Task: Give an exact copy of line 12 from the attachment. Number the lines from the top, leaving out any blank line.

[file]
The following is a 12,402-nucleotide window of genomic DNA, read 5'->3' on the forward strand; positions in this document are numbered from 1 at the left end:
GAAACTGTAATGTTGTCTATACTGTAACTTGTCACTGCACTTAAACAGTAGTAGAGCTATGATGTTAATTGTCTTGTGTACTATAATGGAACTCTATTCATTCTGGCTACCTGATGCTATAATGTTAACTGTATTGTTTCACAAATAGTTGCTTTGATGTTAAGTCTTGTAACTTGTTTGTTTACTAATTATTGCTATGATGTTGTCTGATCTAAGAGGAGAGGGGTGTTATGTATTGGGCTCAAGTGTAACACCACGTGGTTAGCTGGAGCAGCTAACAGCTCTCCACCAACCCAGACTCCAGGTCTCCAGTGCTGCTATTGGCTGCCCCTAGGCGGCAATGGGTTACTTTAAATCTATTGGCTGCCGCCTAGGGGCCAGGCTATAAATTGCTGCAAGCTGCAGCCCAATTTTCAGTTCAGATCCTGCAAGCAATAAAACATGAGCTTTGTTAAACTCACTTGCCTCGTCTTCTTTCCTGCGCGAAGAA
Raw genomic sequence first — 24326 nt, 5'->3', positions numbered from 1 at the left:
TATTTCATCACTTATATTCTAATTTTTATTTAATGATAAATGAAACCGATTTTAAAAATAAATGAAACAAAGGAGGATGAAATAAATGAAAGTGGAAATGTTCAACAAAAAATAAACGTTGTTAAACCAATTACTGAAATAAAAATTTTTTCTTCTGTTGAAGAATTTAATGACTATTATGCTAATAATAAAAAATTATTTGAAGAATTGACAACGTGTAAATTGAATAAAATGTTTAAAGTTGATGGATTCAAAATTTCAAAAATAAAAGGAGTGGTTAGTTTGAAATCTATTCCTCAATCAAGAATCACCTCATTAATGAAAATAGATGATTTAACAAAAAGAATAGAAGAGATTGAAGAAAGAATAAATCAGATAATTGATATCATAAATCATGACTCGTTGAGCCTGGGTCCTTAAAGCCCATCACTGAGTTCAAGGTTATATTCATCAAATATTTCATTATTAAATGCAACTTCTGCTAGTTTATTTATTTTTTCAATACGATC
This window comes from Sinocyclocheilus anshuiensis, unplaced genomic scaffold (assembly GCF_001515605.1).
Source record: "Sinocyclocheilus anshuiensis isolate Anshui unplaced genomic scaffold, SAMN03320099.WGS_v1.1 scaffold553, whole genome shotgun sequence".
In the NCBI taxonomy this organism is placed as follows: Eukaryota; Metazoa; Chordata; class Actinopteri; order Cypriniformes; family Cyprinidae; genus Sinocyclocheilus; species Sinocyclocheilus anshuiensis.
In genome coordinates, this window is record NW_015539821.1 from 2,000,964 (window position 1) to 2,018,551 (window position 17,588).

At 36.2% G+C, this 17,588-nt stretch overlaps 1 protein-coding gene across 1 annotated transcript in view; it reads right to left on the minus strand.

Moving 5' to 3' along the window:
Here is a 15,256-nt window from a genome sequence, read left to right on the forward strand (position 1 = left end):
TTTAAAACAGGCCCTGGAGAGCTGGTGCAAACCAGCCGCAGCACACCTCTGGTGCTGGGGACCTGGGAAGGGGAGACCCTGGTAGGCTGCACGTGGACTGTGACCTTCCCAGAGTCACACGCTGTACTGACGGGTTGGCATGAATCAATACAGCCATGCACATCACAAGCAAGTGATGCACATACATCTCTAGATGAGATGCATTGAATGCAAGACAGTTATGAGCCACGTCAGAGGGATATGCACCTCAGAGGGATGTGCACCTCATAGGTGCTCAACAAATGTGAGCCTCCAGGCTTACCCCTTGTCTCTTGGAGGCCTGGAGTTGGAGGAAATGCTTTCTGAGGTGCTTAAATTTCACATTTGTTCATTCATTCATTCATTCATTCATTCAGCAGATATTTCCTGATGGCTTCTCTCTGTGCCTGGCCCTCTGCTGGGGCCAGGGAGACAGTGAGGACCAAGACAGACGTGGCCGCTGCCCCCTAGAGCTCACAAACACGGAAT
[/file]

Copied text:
TTTAAAACAGGCCCTGGAGAGCTGGTGCAAACCAGCCGCAGCACACCTCTGGTGCTGGGGACCTGGGAAGGGGAGACCCTGGTAGGCTGCACGTGGACTGTGACCTTCCCAGAGTCACACGCTGTACTGACGGGTTGGCATGAATCAATACAGCCATGCACATCACAAGCAAGTGATGCACATACATCTCTAGATGAGATGCATTGAATGCAAGACAGTTATGAGCCACGTCAGAGGGATATGCACCTCAGAGGGATGTGCACCTCATAGGTGCTCAACAAATGTGAGCCTCCAGGCTTACCCCTTGTCTCTTGGAGGCCTGGAGTTGGAGGAAATGCTTTCTGAGGTGCTTAAATTTCACATTTGTTCATTCATTCATTCATTCATTCATTCAGCAGATATTTCCTGATGGCTTCTCTCTGTGCCTGGCCCTCTGCTGGGGCCAGGGAGACAGTGAGGACCAAGACAGACGTGGCCGCTGCCCCCTAGAGCTCACAAACACGGAAT